The Harrison’s newest venture will include an afternoon British tea that will be open to the public, which Bares and Lavorgna hope to launch in April. The tea will feature scones, sandwiches and canapés for Cape May visitors to enjoy in the Harrison’s English garden, in two dining areas or on the inn’s wraparound porches. Springtime also brings April’s Exit Zero Jazz Festival (visit exit0jazzfest.com for details); relax at the Harrison for afternoon tea in between performances by the area’s best jazz artists. —J. Mullaney

The Harrison Inn
613 Columbia Ave, Cape May
609.884.4948
theharrisoninn.com


COOKING WITH GLOBAL GRACE

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PHOTOGRAPH: JENN HALL

When food historians seek insight into time and place, they often turn to church cookbooks. With the November 2016 release of The Global Banquet Cookbook: Recipes from the Global Grace Café Community, the Reformed Church of Highland Park is opening a delicious window onto its diverse constituency.

Befitting a congregation of 44 nationalities and counting, the church is home to the Global Grace Café. Spanning foodways during weekday lunch—Syrian or Indian dishes might be on the menu one day, Nigerian or Jamaican the next—it may be the most inventive restaurant in town.

Both café and cookbook were a natural progression for a diversifying church community where roast-beef dinners have given way to global feasts. “We saw the great pride people had in putting their best self forward through food,” says Reverend Seth Kaper- Dale. “Our cookbook says that this is America. It’s a place where everybody belongs.”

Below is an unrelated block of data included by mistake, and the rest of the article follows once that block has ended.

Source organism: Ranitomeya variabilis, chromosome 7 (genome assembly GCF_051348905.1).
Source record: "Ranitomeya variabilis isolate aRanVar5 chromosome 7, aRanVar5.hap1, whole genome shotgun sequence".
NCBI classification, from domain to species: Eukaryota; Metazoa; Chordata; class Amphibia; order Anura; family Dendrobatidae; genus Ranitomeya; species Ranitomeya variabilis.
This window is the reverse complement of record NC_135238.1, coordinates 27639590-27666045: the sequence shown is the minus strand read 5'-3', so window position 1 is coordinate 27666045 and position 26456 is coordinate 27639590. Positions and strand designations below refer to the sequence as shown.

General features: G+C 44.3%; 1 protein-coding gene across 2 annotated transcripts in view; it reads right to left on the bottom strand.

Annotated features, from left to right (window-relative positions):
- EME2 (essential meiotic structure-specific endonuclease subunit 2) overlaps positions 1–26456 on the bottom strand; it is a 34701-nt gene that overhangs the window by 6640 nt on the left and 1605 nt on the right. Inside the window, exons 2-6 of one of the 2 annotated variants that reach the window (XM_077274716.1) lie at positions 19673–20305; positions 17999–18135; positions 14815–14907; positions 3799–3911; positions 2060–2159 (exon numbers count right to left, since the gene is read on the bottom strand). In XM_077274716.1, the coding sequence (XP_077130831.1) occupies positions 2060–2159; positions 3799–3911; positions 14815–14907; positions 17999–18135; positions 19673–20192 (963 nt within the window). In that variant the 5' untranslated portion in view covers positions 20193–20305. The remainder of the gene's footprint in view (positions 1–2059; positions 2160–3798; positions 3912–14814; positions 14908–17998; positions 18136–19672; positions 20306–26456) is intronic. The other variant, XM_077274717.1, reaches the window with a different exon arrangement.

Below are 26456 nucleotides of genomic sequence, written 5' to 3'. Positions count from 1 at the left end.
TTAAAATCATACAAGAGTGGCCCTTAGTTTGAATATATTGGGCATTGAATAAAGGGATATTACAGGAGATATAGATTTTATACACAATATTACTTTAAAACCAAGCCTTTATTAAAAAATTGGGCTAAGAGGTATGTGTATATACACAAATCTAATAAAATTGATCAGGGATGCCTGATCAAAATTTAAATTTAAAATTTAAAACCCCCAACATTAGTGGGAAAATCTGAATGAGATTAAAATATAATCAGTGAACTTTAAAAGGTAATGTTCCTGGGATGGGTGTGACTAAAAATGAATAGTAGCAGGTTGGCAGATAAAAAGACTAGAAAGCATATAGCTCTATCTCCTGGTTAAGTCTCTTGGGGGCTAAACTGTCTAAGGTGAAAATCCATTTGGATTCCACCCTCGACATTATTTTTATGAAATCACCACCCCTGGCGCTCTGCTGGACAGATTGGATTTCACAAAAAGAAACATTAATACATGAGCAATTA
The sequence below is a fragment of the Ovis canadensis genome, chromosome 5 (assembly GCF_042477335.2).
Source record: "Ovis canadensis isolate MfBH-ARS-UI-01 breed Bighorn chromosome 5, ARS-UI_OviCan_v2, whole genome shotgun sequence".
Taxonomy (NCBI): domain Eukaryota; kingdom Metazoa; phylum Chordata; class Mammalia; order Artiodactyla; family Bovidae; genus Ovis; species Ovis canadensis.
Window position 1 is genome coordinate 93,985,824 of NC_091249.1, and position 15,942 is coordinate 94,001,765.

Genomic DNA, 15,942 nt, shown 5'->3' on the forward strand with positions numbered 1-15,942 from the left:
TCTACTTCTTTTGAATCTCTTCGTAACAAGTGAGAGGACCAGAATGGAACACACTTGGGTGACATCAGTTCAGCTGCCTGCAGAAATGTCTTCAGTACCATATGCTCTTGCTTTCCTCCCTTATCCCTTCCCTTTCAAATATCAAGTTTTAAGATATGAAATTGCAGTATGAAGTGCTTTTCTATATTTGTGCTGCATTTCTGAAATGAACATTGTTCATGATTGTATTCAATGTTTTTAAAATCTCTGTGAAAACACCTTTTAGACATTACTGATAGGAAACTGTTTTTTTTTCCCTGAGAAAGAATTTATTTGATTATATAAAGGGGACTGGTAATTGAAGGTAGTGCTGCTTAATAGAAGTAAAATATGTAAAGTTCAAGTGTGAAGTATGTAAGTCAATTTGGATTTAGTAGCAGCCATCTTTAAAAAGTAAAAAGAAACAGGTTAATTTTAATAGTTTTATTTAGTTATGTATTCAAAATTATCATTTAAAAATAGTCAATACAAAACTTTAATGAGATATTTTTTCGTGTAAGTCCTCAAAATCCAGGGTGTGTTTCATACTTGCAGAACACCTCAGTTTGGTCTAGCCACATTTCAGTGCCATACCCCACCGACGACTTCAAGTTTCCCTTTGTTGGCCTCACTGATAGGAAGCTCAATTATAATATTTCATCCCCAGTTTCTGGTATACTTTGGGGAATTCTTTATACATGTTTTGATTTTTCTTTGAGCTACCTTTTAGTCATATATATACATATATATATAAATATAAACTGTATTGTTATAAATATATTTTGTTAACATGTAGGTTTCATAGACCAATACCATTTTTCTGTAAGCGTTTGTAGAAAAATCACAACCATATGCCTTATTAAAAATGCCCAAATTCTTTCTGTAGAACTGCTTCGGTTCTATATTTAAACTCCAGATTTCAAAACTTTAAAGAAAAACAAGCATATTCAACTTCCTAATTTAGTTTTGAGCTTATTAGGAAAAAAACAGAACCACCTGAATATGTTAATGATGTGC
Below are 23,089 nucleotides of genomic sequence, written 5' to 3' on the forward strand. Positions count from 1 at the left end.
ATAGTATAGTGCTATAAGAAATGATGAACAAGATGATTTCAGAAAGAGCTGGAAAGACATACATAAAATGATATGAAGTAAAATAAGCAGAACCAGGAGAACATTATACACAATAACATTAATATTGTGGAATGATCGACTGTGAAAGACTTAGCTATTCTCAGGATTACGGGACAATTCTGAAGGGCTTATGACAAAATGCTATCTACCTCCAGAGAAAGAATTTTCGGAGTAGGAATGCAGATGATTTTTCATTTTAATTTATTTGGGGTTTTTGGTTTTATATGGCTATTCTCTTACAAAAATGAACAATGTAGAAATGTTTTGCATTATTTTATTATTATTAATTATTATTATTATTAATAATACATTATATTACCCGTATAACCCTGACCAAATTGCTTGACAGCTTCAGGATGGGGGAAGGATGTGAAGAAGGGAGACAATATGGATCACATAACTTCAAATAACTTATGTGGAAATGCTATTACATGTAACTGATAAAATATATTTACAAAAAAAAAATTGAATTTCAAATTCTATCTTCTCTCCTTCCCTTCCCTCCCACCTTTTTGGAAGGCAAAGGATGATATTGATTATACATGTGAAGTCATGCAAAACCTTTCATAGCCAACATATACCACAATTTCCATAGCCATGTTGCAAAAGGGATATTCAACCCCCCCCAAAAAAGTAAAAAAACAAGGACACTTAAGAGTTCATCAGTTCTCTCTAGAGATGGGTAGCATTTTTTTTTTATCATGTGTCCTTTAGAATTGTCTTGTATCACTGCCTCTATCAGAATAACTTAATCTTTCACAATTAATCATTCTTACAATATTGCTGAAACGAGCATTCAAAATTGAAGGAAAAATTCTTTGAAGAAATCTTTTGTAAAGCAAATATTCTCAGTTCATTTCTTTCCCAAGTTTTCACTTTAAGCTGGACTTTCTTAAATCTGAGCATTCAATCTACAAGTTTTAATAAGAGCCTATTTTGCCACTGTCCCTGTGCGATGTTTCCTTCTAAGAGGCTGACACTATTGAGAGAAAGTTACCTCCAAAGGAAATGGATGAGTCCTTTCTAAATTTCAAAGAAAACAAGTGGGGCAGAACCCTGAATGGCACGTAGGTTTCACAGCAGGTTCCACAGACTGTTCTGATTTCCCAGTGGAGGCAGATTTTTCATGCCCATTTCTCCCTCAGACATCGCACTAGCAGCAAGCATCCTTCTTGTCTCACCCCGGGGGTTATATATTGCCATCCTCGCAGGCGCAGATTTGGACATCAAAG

Put simply: “Food is hope.”

On Tuesdays and Wednesdays, people gather for Syrian cuisine from chef Najla, whose fatoosh salad draws raves. “It’s always a little bit different, and it’s always a fan favorite,” says café manager Emily Randall-Goodman. (The cookbook includes a version.)

The food alone justifies a visit. Most amazing, though, is the mission: The ministry raises funds for a broad immigrant and refugee support initiative. In November 2015, the church and other area faith-based organizations launched Interfaith-RISE, resettling nearly 30 refugees directly and in partnership. Some now work here, gaining invaluable job training while sharpening their English skills.

Najla is surprised yet thankful to be among them. Born in Syria, she spent years in the United Arab Emirates working in the insurance industry. When her residency was abruptly revoked, she was granted asylum in the United States in late 2015 with her husband and young daughter. Two sons, 18 and 20, remain in limbo. Sharing pictures, she prays for a reunion, viewing her work here as a form of outreach.

“I hope people learn about my country—how we live, how we make food,” Najla says. “When I’m cooking, they see something about the Syrian people.” Above all, she’s struck by the church’s welcoming nature. Her Congolese coworker, Yvonne, concurs: “These are very, very nice people.” —Jenn Hall

Global Grace Café
9:30am to 2pm, Monday – Friday
The Reformed Church of Highland Park
19 S. 2nd Ave., Highland Park
732.249.7349
rchighlandpark.org/global-grace-cafe

RECIPE

NAJLA’S FATOOSH